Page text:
California has long needed more health care workers, and the coronavirus pandemic only made the demand more pressing. Filling the gap is the goal of a unique joint venture that creates certificate programs to recruit and train new medical technicians, as well as lab and dental assistants throughout the state.
It’s called Futuro Health, a nonprofit venture by Kaiser Permanente, a Bay Area-based health system, and the Service Employees International Union-United Healthcare Workers West, the California branch of 100,000 members of the national health care workers union.
Futuro doesn’t directly train what are termed allied health professionals — those who offer a wide range of diagnostic, technical and therapeutic services in the field of health care. Rather it helps those who do. It connects with colleges to create specific programs, helps design courses, recruits students and even offers scholarships.
“We talk to employers. We select college partners. We handhold the students and underwrite the scholarships because we’re trying to grow this talent pool in areas where we know there are shortages,” said Van Ton-Quinlivan, chief executive officer of Futuro Health and a former vice chancellor for workforce and digital futures in the California Community Colleges system.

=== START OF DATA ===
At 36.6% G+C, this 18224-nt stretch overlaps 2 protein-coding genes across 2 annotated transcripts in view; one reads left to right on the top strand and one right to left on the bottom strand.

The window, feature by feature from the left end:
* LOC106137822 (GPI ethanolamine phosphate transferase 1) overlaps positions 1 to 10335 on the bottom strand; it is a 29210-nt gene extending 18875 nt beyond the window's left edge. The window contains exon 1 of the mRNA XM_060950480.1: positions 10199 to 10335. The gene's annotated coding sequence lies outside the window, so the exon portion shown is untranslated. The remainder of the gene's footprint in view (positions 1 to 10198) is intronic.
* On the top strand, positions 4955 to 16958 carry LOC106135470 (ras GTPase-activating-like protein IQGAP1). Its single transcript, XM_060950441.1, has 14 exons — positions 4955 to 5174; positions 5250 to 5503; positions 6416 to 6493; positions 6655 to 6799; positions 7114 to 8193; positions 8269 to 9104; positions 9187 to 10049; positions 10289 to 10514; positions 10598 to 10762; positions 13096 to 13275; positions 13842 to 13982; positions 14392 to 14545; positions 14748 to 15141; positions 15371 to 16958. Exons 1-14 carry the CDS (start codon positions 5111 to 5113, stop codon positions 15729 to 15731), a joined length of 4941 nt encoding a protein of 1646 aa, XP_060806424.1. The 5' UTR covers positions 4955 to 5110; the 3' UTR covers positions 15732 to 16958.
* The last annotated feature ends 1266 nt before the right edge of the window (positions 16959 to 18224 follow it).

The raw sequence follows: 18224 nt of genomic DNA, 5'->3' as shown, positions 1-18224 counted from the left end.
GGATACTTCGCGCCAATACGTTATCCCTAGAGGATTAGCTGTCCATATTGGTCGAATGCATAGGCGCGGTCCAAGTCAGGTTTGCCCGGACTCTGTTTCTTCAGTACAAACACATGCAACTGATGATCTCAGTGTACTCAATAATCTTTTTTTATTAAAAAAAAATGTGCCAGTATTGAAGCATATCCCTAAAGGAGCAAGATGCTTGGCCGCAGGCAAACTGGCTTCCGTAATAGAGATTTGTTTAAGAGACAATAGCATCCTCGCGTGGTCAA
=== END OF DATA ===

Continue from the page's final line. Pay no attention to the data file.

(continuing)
By 2024, the state will need 500,000 new health care workers, according to a 2021 report from California Competes, a nonprofit focused on improving graduation outcomes. That’s mostly due to a growing, and aging, population.
Those health care workers will need to “reflect the communities that they serve,” said Ton-Quinlivan. Latinos are underrepresented in the health workforce despite making up 40% of the state’s population, according to a Public Policy Institute of California (PPIC) report on the state’s health care worker shortage found. That can be an issue when “provider cultural competence and Spanish language proficiency are important indicators of improved health care quality for Latino populations,” the report said.
The timing was perfect for creating Futuro. Before the coronavirus pandemic, Kaiser Permanente and SEIU-UHW agreed to commit $130 million starting Futuro in 2020. The goal is to train 10,000 Californians to work as medical coders, medical assistants and other allied health professions over the next four years.
Futuro Health isn’t a degree-granting institution. Instead, the organization works as a third-party intermediary using its network of union members, including 50,000 members at Kaiser, to recruit students who are often family and friends of SEIU members. The organization connects these potential students to certificate-granting education programs that will quickly help them move into the field for free. Futuro provides scholarships for students to be in the programs.
Ton-Quinlivan said the massive shortage in health care workers indicates a “structural” problem that no one college, organization or program can fix alone. That’s one reason why Futuro didn’t focus on becoming an accredited training institution like a college because that “path is a little too slow and it’s not sufficiently agile for what’s happening in health care,” she said.